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The pajama test: An open letter to my Facebook “friends”

by Alex in | | | |

A year ago today, this blog post was the turning point in my relationship with Facebook. In my life affair for Twitter I’d pretty much lost sight of how Facebook could possibly be relevant to me. Then I made the decision that Facebook would be my personal space — the space where I connected with true friends, instead of just focusing on building connections — and settled back into a groove that has made Facebook part of my near-daily life again. I’m not on it constantly the way I am with Twitter, but it’s where I go to share news about my kids, post something that is too quirky and unprofessional to tweet, or to see the latest from my pals.

Recently my approach has gone through yet another metamorphosis after a conversation I had with Rochelle Grayson. Like me, Rochelle posts on Facebook as if it were her personal space, but unlike me she doesn’t limit her friends to only people she knows really well. She’s just made the decision that if someone is going to be her Facebook friend, they’re going to see the personal as well as professional Rochelle, and if that’s not of interest they should ignore her updates.

I like this philosophy because I think it puts the onus on the reader rather than the poster to decide how much information is TMI. The challenge is to post as authentically in that broader space as you would if you were posting to your 4 closest friends. But thanks to multiple friends lists you can choose the circle with whom you want to share any given update or image.

In fact, I think it’s time for me to create a new friend list. I’m going to call it “Pajama Test”.

Dear Facebook “friend”,

You may have noticed that you’re hearing from me less, and when you do, it’s mostly about my husband or my shoes or how I feel when someone eats the last brownie. Maybe you’re happy that your news feed isn’t full of my Twitter updates anymore (I got rid of my Twitter-to-Facebook hookup) or maybe you’re unhappy that I never write on your wall. Maybe you’re wondering why I didn’t accept your friend request, or maybe you’re wondering why you’re not in my friend list when you used to be.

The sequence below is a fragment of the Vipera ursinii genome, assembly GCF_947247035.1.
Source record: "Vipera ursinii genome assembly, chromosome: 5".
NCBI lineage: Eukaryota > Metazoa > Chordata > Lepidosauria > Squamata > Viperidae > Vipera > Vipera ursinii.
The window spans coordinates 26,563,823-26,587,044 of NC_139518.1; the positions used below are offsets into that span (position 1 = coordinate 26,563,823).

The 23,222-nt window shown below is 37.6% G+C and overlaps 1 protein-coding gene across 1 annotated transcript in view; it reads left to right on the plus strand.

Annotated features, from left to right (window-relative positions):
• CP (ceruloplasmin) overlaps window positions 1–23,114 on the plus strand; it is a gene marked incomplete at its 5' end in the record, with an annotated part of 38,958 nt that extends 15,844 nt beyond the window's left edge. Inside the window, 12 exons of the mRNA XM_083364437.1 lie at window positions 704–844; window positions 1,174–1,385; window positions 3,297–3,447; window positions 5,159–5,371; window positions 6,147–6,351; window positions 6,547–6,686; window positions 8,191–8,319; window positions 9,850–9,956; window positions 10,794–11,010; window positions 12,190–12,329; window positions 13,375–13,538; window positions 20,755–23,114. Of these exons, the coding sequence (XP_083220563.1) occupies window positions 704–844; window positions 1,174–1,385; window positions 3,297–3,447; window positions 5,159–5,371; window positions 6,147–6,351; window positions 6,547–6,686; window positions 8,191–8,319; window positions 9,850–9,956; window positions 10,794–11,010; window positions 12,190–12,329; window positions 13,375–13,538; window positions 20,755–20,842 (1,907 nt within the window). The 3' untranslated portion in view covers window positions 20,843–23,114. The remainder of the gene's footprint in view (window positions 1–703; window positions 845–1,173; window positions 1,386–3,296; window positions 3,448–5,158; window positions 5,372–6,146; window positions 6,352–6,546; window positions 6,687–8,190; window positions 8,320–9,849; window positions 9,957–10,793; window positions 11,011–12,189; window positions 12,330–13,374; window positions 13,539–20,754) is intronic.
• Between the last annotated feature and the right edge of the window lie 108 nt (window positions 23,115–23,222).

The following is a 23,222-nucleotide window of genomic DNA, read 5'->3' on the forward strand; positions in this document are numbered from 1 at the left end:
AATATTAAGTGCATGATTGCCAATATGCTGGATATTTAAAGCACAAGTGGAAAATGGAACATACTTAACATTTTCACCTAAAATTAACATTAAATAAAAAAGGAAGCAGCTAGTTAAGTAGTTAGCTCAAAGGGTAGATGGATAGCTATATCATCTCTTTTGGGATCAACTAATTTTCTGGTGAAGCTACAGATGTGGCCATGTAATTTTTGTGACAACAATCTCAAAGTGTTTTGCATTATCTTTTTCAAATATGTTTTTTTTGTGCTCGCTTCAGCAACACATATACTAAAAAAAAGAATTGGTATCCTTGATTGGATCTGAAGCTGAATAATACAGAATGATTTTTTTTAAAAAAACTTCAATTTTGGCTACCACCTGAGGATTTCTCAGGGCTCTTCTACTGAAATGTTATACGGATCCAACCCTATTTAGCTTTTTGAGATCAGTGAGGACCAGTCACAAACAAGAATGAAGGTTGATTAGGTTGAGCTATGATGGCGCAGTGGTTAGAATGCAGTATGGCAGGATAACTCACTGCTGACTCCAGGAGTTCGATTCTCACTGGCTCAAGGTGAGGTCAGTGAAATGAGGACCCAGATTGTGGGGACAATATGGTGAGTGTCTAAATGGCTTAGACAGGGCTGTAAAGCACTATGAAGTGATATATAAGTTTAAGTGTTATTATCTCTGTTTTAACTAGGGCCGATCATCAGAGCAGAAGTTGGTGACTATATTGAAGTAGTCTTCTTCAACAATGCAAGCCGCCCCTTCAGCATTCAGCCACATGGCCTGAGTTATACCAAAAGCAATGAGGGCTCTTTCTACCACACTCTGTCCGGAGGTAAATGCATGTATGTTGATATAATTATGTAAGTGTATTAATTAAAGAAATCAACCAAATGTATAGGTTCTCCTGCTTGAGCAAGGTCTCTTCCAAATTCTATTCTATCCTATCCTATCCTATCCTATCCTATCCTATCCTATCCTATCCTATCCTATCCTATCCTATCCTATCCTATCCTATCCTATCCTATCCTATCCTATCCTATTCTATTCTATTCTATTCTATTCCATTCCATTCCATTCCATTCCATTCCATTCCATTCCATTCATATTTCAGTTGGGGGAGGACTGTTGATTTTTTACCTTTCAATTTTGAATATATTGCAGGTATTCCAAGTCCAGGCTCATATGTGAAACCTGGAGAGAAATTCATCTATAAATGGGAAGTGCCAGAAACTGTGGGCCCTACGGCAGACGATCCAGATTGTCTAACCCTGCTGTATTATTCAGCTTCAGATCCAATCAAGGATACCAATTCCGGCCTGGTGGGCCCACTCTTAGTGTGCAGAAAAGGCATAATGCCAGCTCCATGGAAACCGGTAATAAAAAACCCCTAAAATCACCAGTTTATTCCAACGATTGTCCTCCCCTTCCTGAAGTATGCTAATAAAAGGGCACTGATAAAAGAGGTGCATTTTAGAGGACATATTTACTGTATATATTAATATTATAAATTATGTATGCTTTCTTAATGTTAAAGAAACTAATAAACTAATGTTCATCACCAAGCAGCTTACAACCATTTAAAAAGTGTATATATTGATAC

Here’s the truth: we’re not actually friends. That doesn’t mean I don’t like you, or think you’re smart, or want to work with you. I’ve turned down friend requests from some of my favourite colleagues, and from people I respect a lot. In fact I would love to hear from you on Twitter (I’m @awsamuel), and if you’re missing all those great social media links and tidbits, you’ll still find them on my Twitter feed.

But Facebook isn’t Twitter. And for most of the past two years — the time in which I’ve been really active on Twitter — that’s felt like a bad thing. Twitter is more open, more flexible, and more useful as a source of professional learning and conversation. I can tweet something and store it to delicious at the same time, I can use Skitch to capture a screenshot and share it instantly on Twitter; I can even use Twitter to log my hours in Harvest, our time tracking system.

In fact, I use Twitter so much that it now feels like the most awesome, raging party you’ve ever been to: a packed room full of fascinating colleagues and friends where conversation is flying along a mile a minute. I love parties like that, and I’m not above saying they can also be very useful professionally: I’ve begun more than one great collaboration over a few beers.

And yet a giant rager is not my favorite place to spend time with friends. At the end of the day (or night) I want to go somewhere quiet and unwind, take off my party shoes and have a postgame chat with one of my closest pals. Hell, I want get into my jammies and settle in for a good long juicy talk.

I’m now focusing my Facebook time on the friends who pass the pajama test: is this someone I know well enough to chat with once I’m in my jammies? These are the people who actually do care about what I’m eating for breakfast (something I hate reading about on Twitter); these are the people I love so much that yes, I do want to hear about the funny thing their cat just did.